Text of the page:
Urban sketching is a tree with its middle chopped away to accommodate Seattle’s ubiquitous power lines. It’s about a couple of women chatting over coffee, or about workers roofing the house next door. It’s about an excavator filling a hole where a cherry tree once stood. Or the Tibetan monastery I drive by frequently that I couldn’t resist because it’s bright orange. Urban sketching is a string band performing at a local farmers’ market – or perhaps in Villefranche-sur-Mer.

Celebrating the mundane as well as the famous is what urban sketching is all about. My sketches are not necessarily about “special” moments; they are moments made special because I sketched them."

Tina has been editor of Drawing Attention since 2013 and now serves on the Urban Sketchers editorial board. See more of her sketches on her blog, on Flickr and on Instagram.

Meet the Correspondent: Pete Scully > Davis, Calif.$show=/search/label/Pete%20Scully

"I am from urban north London, but now live in urbane Davis California. I sketch, I write, sometimes do things and go places and my name is Pete.

When not Davis, I sketch Sacramento, San Francisco, London, or anywhere else I happen to be. I tend to erase people and cars from my cities, but I'm starting to get over this.

Davis: calm, old-fashioned, progressive, quirky, very very hot in the summer. I use micron and copic pens, with watercolour."

• Pete's blog.
• Pete's art on Flickr.

Meet the Correspondent: Suhita Shirodkar > San Jose, Calif.$show=/search/label/Suhita%20Shirodkar

"I was born in Mumbai (Bombay) and lived in different parts of India until I moved to San Jose, California, where I now live.

Travel inspires my art, but, traveling or not, I try to view the world around me as a traveller would; so whether I’m capturing a moment of calm on the banks of the Ganges in India, or sketching over coffee at my local coffee shop, I aim to look deeply, and with wonder, at both the everyday and the exotic, the old and the new.

I love color. My sketch kit consists of Extra Fine Sharpies (the fact that they bleed into the paper as soon as they touch it works really well for me—it forces me to work super-quick), a small set of Prismacolor pencils and a little watercolor travel set".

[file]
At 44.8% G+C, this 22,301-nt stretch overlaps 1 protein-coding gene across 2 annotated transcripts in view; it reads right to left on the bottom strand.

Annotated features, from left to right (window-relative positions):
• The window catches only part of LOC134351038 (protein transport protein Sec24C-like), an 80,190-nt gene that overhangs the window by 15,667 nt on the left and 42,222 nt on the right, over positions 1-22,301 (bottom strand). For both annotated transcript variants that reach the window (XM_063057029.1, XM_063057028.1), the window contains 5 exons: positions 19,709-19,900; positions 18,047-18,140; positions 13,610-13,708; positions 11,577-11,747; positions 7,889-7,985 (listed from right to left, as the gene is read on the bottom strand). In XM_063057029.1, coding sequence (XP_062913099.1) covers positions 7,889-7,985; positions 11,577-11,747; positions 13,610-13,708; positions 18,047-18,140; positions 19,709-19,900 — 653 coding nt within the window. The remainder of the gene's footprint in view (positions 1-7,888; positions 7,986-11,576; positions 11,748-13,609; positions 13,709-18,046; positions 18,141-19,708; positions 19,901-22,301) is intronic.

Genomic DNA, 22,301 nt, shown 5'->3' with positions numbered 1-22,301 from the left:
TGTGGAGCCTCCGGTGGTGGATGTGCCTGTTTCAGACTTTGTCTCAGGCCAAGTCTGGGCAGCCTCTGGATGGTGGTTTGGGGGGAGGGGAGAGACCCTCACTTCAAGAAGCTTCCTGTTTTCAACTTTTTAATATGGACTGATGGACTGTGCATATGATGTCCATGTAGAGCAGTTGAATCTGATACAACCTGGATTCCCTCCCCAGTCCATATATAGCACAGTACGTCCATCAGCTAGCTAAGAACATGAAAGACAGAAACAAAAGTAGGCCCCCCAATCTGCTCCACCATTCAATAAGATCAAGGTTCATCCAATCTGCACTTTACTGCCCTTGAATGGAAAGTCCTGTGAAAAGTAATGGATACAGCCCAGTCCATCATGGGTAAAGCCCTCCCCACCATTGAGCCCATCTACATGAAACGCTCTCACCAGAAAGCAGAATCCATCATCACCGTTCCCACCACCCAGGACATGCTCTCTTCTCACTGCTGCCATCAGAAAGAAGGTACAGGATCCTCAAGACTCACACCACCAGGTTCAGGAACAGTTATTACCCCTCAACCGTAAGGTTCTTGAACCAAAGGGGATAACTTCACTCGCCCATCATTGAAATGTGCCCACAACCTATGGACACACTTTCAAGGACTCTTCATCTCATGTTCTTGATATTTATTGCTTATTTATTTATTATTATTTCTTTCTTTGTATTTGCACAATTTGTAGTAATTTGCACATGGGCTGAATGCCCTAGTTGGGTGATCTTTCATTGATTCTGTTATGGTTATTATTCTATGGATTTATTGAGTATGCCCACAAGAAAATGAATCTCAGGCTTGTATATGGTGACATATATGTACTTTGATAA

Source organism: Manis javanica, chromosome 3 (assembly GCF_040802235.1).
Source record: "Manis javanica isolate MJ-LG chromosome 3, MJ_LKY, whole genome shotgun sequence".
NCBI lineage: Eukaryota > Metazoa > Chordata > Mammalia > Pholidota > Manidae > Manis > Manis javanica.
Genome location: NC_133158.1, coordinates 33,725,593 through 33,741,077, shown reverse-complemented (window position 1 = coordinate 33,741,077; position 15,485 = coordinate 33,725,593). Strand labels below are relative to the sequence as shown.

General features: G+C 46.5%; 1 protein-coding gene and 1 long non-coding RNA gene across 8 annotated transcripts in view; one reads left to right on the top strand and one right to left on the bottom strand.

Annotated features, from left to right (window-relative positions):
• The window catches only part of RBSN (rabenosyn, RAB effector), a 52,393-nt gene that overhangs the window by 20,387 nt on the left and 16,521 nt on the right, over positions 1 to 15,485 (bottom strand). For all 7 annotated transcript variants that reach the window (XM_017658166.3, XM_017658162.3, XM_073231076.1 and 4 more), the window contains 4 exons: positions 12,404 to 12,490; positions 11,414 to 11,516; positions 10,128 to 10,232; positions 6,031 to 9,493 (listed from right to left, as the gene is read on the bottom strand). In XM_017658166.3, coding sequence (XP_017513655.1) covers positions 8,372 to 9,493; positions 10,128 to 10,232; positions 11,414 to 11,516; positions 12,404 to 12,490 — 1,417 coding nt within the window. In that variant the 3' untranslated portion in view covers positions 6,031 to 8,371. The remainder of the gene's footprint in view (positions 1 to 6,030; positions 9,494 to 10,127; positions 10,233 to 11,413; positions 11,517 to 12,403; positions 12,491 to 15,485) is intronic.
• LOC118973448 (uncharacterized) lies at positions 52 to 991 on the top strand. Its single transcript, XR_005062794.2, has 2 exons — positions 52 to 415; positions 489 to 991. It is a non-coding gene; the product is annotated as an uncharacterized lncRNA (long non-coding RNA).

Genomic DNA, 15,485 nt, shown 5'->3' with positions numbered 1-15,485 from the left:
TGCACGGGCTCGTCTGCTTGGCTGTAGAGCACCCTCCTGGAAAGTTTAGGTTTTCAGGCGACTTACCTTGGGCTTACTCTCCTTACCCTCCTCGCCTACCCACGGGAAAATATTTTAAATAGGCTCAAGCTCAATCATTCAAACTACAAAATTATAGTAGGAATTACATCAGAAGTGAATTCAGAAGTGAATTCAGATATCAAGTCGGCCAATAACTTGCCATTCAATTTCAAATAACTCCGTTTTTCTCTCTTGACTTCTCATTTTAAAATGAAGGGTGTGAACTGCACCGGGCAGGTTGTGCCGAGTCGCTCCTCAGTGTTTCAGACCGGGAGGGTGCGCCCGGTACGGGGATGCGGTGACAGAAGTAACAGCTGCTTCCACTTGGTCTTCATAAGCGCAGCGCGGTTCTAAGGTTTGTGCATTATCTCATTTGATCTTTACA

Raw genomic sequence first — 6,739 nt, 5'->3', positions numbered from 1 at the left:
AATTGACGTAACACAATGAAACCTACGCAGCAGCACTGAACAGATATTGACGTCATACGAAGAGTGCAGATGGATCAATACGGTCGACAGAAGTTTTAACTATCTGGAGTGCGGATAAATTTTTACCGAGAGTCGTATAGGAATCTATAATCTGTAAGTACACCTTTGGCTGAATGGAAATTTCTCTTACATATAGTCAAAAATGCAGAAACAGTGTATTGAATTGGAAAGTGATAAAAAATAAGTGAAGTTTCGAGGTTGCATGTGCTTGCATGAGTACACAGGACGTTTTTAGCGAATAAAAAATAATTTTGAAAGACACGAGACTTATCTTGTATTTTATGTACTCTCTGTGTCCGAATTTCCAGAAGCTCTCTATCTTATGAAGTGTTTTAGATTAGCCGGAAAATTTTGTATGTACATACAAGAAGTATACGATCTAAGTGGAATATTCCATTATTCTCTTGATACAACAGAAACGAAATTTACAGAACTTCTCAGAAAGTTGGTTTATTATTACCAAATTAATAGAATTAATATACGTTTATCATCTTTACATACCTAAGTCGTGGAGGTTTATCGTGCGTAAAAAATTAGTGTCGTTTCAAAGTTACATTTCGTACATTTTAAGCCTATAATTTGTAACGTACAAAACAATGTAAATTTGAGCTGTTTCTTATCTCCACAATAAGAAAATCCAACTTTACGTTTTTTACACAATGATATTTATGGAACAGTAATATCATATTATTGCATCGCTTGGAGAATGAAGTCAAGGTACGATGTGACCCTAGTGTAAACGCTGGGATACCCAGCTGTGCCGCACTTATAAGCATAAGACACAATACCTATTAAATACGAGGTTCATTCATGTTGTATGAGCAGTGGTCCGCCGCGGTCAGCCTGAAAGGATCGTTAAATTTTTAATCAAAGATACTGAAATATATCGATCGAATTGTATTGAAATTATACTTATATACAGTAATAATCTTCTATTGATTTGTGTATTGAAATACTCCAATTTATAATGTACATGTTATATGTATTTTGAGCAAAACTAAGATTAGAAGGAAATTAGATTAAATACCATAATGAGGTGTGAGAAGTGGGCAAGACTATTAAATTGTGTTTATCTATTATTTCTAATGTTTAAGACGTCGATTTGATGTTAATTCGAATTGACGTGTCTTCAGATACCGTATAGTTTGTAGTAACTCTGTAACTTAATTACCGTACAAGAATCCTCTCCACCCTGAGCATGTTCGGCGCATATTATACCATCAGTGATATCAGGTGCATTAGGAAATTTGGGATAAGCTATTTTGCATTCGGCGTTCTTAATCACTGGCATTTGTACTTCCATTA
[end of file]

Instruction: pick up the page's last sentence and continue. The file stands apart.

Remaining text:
Meet the Correspondent: Omar Jaramillo > Berlin$show=/search/label/Omar%20Jaramillo

"I was born in Guayaquil, Ecuador, where I studied architecture. I moved to Kassel (Germany) in 1999 to accomplish a master degree. Although I have always drawn and paint, it was not until I started studying in the Uni-Kassel, that I started keeping a travel sketchbook. I had a teacher there who used to do a lot of sketches when he travelled on university excursions. When he retired, I helped to organize an exhibition of his sketches. He brought a huge box full of sketchbooks he had filled since he was an architecture student. I spent a whole day selecting the most interesting drawings. It was a wonderful experience that opened my eyes to a new world. In the last 10 years I have the feeling of being in a long journey. I like to discover the cities where I live, to understand why a place is the way it is and what makes it different and unique from others. Drawing is for me a way to learn to love a place, to become part of it. I like to draw architecture but I am more attracted to urban scenery, portraying how people live in the city. Since I’m a foreigner, everything that locals find normal and taken-for-granted, for me is exotic. I always carry a small watercolor travel set from Windsor and Newton and my sketchbook in my bag. I always thought that drawing was a solitary experience until I found Urban Sketchers. It was amazing to find so many people doing the same thing. It is a great place to share!" • Omar's blog. • Omar's art on flickr. • Omar's website.